Whether you are doing a pre-inspection prior to listing your home for sale, or have hired an inspector for a typical buyer-ordered inspection prior to purchasing a home, the air conditioning system will likely come under scrutiny. That’s because heating and air conditioning systems are one of the most important and one of the more expensive mechanical systems in virtually any home.
Buyers tend to be especially concerned about the air conditioning system when they are planning to buy in the summertime, and that’s only natural since they have their comfort over the coming weeks in mind. But no matter what time of year an inspection is done, the inspector may report on the a/c system – and recommend that it, or some of its components, be more closely evaluated by an HVAC professional. Read the report, ask any questions you may have, and then follow whatever recommendations the inspector made.
Common Issues Often Cited in Reports
Since HVAC systems are complex, and cooling can be done in a variety of ways – from heat pumps to stand-alone central air conditioning units to window units or even old-fashioned “swamp cooler” devices, the issues cited can vary. But some of the main ones have to do with ductwork that is inadequate for the size of the home, has cracks or tears in it, or is not hung or installed correctly – which can inhibit air flow. Outdoor central air units may be too small for the square footage of a home, especially if additions to the home were made after the HVAC system was installed.
Then again, something as simple as bushes or trees growing near the outdoor a/c equipment could be a problem, because leaves could be blocking the fan. Or the unit could be rusty, or – and this is very common – not sitting upon the right kind of support. Central air conditioning equipment needs to be elevated, like on a small concrete pad, and not subjected to water runoff that could flood the unit.
Sometimes everything is working fine except for the thermostat, and that may be the kind of problem that can fixed for just a few dollars. Maybe the ductwork needs to be taped to prevent air from leaking, which is usually another easy and affordable fix. Likewise, the a/c filters may just need to be cleaned or replaced, or if you have window units they may need to be more safely supported to prevent them from falling out of the window. They may also be drawing too much electricity for the wall outlet, which might deserve a closer look by an electrician.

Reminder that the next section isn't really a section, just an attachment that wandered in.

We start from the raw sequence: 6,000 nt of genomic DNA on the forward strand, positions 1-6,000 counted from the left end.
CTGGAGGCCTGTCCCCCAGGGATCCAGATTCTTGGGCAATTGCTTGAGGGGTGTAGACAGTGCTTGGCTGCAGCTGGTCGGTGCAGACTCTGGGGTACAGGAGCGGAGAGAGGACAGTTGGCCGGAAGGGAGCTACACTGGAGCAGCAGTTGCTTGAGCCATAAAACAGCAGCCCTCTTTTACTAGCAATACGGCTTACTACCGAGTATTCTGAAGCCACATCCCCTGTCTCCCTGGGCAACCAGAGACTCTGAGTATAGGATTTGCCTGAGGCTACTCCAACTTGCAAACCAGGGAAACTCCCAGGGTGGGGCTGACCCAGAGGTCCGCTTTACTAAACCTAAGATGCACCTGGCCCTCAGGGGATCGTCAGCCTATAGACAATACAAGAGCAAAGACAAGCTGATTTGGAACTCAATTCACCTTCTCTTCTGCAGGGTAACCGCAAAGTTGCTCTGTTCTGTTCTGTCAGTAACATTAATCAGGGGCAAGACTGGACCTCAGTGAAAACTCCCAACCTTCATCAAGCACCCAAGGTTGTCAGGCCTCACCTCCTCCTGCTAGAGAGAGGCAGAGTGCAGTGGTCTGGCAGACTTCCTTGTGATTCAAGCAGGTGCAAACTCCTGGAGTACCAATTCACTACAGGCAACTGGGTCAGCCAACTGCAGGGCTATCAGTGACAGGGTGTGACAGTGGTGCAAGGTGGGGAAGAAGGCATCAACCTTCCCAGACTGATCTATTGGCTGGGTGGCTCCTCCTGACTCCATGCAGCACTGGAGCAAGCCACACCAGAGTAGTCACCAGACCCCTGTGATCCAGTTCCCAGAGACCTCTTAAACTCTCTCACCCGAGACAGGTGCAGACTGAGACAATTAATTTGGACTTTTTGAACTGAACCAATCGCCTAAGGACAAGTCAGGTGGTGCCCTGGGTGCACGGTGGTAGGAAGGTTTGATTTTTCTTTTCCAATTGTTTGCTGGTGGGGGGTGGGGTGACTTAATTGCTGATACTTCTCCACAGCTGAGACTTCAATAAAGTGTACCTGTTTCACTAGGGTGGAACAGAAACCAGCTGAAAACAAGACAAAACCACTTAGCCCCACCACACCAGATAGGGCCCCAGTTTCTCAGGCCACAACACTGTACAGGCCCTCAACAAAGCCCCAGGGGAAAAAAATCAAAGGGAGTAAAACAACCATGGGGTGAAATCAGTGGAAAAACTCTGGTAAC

An inspector may also raise a red flag if they don’t see a separate circuit breaker, designated only for the central air conditioning unit, when they look inside the electrical breaker box. That often indicates that the work was not done by a qualified HVAC contractor or electrician, or that whoever did the installation failed to get a proper building inspection permit. If that’s the case, you will want to have a qualified HVAC contractor or licensed electrician do a further investigation.
What to Do Next
Whatever the concerns or suggestions in the report may be, you’ll want to pay attention to them, and that may entail hiring an HVAC professional to review any issues and do a closer investigation. If repairs or upgrades are needed, solicit competitive bids from at least three HVAC contractors, and then pick on to do the work. Or, if you are in negotiations for a home sale, you may want to postpone that step and instead have the buyer do the work later, after closing. In that case the seller usually offers cash compensation or lowers the final sales price to cover the estimated cost of repairs. After any repairs or upgrades are done, it is also a good idea to have the home inspector pay a follow-up visit to ensure they were done right and give the home a clean bill of health.